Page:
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By 2010, just as export markets began to return to pre-BSE levels, major droughts in the Midwest, Texas and Oklahoma forced tens of thousands of U.S. ranchers to cut their herd numbers or exit the industry altogether. By 2013, total U.S. herd numbers

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Time to look back at a great year!

As 2015 is almost at its end, at Fairfood we are looking back at what we have achieved and we would love to share some of these highlights with you!

Report about exploitation and poverty wages behind production Asian shrimp sold in European supermarkets
In April we published the report Caught in a Trap revealing that the shrimp sold in European supermarkets are peeled and processed by exploited Asian shrimp workers who earn poverty wages. We also revealed that Lidl is one of the supermarkets that source these shrimp from Asia.

Petition Lidl signed by over 165,000 people
Together with SumOfUs we started a campaign to convince Lidl to tackle the poverty wages in all of its supply chains. The petition has been signed by over 165,000 people. Lidl promised to get back to us with a concrete plan to start working on the implementation of living wages in its supply chains, but never did so.

Therefore, this Christmas, we are surprising Lidl with Facebook posts and tweets asking them to implement living wages in its supply chain. You can help us out.

What’s on your plate? The story of your food
Have you watch our animation video yet? Learn more about how the global food supply chain works and find out what all of us can do to create a fair food supply chain.

Report about the bitter consequences of poor working conditions in the Central American sugarcane industry
In July, together with the Dutch trade union federation CNV Internationaal and the Central American Institute for Social Studies (ICAES), we published the report Give them a break about the harsh working conditions in the sugarcane industry in Central America. Over the last decade, thousands of sugarcane workers in Central America have died from Chronic Kidney Disease of non-Traditional causes (CKDnT), which is related to the harsh working conditions. The report also revealed that Bacardi is one of the companies that sources sugar products for its rum from Central America.

Following the report, our friends from CNV Internationaal are currently calling upon Bacardi to improve the working conditions on the sugarcane plantations. You can join them here: (in Dutch).

Workshop on entrepreneurial skills in Madagascar
In September, together with CNV Internationaal, we provided a workshop to vanilla farmers in the Sava region in Madagascar to raise farmers’ awareness about the global vanilla value chain, to discuss what a fair price would be according to the farmers present and to discuss ways of changing the current situation of Malagasy vanilla farmers.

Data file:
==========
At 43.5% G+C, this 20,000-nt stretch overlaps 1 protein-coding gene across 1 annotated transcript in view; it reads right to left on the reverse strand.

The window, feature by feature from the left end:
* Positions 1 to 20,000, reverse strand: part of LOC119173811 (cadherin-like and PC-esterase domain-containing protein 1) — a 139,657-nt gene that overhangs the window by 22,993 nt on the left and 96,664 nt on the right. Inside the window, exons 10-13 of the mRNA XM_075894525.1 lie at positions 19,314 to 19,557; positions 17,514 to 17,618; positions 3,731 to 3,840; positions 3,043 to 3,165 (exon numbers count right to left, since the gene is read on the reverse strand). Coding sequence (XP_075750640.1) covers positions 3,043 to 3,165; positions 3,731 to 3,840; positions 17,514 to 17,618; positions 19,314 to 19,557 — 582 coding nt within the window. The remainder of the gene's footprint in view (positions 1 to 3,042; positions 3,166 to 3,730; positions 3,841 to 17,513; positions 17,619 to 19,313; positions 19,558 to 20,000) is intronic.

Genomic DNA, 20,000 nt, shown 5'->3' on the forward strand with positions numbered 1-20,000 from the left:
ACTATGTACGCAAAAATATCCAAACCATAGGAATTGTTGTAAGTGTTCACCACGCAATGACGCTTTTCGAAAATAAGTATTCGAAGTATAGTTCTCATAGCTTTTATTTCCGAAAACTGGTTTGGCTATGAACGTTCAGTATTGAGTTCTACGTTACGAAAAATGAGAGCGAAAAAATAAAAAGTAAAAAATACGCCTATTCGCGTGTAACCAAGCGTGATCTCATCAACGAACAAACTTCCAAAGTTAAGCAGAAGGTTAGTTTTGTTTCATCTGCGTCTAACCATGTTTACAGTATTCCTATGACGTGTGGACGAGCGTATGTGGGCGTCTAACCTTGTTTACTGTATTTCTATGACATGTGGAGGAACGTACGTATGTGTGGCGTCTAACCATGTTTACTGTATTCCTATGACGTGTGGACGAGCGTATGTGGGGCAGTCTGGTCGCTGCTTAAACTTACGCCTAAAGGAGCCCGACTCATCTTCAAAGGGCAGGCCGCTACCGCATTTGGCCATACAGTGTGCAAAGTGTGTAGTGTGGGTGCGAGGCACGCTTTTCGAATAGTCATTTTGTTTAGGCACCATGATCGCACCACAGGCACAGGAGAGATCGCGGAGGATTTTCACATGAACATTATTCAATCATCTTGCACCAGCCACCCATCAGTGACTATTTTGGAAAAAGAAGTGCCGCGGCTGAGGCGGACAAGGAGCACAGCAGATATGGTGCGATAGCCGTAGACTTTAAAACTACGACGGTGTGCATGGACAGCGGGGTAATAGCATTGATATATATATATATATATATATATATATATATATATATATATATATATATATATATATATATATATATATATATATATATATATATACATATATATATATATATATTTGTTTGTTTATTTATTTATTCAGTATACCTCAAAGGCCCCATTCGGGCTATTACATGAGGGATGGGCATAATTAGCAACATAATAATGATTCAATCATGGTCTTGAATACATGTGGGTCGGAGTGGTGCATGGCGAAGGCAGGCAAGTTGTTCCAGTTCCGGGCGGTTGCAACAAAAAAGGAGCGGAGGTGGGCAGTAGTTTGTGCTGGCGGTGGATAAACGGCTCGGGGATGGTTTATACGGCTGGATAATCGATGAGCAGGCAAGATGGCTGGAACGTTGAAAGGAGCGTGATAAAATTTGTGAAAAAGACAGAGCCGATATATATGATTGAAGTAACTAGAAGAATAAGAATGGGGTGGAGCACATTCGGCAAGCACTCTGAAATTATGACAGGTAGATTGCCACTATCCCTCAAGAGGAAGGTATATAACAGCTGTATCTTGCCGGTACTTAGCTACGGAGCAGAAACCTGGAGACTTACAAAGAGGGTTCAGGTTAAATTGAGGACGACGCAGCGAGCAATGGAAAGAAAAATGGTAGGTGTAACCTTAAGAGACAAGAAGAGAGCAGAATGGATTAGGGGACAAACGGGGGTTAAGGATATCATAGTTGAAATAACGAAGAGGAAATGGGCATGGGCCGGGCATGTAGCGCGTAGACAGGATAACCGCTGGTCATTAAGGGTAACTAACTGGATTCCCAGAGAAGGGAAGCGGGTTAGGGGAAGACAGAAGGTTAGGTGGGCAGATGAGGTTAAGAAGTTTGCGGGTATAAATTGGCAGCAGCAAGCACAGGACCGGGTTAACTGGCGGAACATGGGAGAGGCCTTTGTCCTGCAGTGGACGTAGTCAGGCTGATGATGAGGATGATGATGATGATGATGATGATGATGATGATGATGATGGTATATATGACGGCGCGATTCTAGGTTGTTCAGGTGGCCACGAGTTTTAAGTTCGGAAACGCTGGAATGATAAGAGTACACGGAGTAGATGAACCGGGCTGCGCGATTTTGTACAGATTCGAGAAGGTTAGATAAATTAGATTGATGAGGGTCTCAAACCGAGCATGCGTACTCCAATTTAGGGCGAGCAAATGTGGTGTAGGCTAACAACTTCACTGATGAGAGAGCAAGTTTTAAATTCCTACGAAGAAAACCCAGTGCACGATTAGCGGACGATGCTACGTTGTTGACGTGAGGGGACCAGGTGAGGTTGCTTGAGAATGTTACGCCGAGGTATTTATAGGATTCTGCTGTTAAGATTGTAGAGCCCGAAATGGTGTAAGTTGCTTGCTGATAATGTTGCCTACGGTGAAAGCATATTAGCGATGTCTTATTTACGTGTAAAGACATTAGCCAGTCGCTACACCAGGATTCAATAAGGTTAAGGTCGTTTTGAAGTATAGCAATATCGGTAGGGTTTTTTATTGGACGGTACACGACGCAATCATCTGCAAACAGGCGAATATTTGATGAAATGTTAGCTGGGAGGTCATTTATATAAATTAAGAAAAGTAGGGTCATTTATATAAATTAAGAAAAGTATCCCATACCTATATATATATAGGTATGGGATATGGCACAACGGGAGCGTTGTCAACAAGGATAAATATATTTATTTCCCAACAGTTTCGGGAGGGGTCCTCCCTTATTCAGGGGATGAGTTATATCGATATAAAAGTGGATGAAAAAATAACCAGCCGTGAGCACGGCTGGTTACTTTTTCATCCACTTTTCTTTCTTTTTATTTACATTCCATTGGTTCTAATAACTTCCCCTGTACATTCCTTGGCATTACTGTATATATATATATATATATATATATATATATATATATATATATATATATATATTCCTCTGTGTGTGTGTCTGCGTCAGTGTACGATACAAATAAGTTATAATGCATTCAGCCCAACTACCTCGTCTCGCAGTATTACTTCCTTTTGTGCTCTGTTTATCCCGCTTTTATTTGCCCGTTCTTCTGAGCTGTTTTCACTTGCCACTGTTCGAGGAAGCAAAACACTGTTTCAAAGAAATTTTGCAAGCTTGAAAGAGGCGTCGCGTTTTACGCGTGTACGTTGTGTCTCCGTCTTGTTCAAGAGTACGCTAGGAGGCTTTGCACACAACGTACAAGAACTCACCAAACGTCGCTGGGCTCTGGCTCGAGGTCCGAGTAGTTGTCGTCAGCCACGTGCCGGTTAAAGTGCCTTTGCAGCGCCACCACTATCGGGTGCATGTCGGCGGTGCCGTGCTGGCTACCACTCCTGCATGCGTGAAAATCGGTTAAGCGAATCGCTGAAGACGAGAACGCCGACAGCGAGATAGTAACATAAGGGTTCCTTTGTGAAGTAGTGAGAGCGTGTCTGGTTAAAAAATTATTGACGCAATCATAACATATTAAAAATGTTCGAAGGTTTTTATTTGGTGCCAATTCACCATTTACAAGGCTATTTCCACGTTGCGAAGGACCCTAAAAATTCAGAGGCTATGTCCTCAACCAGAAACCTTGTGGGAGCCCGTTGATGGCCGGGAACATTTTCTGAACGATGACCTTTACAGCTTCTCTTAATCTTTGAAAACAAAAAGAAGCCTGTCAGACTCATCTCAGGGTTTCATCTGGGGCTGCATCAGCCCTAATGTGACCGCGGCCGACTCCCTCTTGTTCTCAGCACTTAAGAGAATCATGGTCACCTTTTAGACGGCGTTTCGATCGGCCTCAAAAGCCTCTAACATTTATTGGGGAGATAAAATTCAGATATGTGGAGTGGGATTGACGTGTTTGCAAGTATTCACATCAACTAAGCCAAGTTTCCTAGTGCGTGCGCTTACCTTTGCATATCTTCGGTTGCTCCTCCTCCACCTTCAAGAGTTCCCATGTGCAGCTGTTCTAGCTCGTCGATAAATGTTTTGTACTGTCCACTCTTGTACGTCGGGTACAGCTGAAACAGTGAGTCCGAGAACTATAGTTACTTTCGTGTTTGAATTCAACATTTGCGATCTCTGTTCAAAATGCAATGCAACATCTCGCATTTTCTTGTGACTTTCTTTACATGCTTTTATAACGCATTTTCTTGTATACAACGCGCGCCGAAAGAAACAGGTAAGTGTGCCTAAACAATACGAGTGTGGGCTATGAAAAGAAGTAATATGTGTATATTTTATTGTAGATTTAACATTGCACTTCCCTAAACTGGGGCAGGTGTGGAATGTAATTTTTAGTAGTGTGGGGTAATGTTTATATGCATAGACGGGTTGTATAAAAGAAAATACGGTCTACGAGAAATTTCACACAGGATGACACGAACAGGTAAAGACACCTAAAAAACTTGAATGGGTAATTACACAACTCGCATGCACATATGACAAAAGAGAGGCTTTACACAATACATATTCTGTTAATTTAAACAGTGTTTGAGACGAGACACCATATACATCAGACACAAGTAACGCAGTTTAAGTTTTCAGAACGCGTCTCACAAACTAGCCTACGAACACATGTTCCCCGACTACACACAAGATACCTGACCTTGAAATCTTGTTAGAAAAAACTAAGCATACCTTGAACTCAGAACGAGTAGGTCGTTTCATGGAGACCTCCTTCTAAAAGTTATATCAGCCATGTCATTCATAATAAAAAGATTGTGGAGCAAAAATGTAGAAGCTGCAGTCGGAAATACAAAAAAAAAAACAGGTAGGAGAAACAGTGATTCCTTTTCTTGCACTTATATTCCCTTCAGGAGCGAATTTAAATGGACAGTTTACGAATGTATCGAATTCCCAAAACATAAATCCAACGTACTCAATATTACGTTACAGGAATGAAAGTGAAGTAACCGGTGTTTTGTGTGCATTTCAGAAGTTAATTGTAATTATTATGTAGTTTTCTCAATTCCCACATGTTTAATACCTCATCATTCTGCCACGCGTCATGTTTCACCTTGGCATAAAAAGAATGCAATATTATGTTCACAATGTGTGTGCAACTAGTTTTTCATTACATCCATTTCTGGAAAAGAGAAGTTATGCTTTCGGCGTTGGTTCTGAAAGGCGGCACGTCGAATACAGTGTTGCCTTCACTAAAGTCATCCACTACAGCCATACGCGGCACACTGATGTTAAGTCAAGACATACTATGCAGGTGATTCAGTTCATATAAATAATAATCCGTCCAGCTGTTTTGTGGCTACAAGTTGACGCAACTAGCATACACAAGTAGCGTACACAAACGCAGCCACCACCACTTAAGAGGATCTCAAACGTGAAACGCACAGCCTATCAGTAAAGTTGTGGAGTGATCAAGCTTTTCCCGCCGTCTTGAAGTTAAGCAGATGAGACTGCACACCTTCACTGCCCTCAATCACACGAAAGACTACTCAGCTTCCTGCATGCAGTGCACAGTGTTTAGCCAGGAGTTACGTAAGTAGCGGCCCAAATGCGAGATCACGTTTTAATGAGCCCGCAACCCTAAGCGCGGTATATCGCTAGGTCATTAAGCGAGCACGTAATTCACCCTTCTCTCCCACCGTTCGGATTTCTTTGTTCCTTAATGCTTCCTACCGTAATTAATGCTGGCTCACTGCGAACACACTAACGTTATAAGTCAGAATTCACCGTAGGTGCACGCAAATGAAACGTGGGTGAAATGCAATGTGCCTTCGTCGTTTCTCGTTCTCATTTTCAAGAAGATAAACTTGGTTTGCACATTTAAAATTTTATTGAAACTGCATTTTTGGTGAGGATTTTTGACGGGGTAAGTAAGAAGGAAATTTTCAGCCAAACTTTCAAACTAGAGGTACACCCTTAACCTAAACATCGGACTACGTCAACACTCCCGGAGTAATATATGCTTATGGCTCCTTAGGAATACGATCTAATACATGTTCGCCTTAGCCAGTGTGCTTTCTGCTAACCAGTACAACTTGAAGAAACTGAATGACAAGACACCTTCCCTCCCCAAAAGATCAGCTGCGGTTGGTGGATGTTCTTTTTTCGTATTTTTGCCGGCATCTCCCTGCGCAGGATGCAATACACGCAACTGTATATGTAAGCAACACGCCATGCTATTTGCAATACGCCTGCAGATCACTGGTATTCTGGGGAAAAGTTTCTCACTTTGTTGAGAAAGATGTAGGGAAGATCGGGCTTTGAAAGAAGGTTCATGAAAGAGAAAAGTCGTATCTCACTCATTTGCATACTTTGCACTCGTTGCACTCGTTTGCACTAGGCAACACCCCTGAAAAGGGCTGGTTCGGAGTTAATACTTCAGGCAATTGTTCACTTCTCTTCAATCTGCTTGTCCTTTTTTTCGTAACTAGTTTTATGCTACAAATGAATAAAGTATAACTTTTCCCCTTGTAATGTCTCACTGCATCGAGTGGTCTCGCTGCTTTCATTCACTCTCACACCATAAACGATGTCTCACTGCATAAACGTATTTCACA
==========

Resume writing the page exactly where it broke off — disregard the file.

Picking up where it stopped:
51 year old vanilla farmer Zafisoa attended the workshop: “A workshop like this has never happened before. It was very special and I’m very grateful that I could attend. It is important to discuss our problems and learn more about the vanilla value chain.” Read more on our vanilla project here.

Global Food Week
This year Fairfood launched its first Global Food Week, around Global Food Day on Friday 16 October. During this week we highlighted some of the most challenging issues in our global food chain and emphasized that we all have an important role to play in creating a system that is fair and inclusive for farmers and food workers all over the world.

In light of Global Food Week, famous Dutch food blogger ChicksLoveFood and consumer Daisy Scholte – winner of the Roving Report contest – travelled to Morocco to meet the women that pick our tomatoes. You can read about their experiences in their blogs.

MOR trip 3MOR trip 2MOR trip 1

Kicked off Living Wage lab with supermarkets and experts
Together with Hivos we kicked off a Living Wage lab in which we are – together with supermarkets and living wage experts – looking for practical ways to implement living wages. We will have more sessions in 2016 in which we hope to find out together what works best.

Thank you
We would like to thank all of you who helped us last year on our journey towards fair food supply chains! With a special thanks to the food brands and retailers who are starting to take steps forward towards fair labour conditions for all workers in their supply chains, and a special thanks to our amazing partners and other organisations without whom we would not have been able to work on these delicate issues: